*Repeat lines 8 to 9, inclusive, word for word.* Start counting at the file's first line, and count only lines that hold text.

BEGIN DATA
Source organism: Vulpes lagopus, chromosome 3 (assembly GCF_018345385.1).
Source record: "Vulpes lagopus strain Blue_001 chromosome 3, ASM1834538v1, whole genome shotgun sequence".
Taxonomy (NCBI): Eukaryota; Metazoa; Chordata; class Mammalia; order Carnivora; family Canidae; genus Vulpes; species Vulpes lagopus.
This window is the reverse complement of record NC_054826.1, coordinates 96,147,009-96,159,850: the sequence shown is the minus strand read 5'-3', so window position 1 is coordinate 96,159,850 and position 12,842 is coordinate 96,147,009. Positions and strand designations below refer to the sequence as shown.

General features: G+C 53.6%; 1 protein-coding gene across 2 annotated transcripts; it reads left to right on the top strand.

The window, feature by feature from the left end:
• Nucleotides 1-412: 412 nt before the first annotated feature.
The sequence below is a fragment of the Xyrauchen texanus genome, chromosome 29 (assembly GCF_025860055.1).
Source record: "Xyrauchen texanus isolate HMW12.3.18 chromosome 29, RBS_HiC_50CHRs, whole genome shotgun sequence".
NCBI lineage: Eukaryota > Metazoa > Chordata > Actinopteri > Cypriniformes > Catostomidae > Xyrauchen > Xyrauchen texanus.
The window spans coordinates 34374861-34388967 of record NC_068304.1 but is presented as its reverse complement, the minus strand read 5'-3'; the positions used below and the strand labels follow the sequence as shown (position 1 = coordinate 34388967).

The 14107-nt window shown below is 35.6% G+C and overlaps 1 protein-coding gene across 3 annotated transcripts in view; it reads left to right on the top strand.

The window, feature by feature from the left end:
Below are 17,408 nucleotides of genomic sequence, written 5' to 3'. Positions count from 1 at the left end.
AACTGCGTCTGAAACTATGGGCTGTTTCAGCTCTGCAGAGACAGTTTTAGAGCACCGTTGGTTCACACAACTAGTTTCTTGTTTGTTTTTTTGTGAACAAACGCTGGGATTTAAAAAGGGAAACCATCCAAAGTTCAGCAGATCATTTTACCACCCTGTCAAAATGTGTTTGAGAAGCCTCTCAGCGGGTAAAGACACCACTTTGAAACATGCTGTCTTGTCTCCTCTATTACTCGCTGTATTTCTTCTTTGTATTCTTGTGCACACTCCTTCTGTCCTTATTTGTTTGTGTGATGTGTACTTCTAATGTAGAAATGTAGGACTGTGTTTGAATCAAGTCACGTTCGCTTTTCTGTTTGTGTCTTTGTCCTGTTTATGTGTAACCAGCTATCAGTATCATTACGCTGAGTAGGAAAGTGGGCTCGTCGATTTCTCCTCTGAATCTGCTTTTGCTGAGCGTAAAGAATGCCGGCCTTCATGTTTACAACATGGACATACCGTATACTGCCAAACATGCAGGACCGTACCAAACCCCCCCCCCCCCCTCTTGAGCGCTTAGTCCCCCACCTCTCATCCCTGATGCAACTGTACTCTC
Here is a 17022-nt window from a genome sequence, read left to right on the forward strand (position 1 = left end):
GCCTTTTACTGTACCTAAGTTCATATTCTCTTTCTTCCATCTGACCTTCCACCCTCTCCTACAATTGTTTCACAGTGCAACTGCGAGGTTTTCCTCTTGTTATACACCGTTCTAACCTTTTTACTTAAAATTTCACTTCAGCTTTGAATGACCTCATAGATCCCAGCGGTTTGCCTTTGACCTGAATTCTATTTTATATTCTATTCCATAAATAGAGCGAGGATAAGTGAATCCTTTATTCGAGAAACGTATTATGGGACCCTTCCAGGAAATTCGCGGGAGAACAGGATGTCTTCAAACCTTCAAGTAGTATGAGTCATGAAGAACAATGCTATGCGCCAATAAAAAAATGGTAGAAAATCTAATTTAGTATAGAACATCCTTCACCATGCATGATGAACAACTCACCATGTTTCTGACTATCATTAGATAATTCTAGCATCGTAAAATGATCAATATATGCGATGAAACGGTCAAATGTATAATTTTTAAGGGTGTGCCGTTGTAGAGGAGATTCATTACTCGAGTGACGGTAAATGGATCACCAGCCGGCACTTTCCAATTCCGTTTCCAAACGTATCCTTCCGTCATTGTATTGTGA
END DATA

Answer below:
The sequence below is a fragment of the Xyrauchen texanus genome, chromosome 29 (assembly GCF_025860055.1).
Source record: "Xyrauchen texanus isolate HMW12.3.18 chromosome 29, RBS_HiC_50CHRs, whole genome shotgun sequence".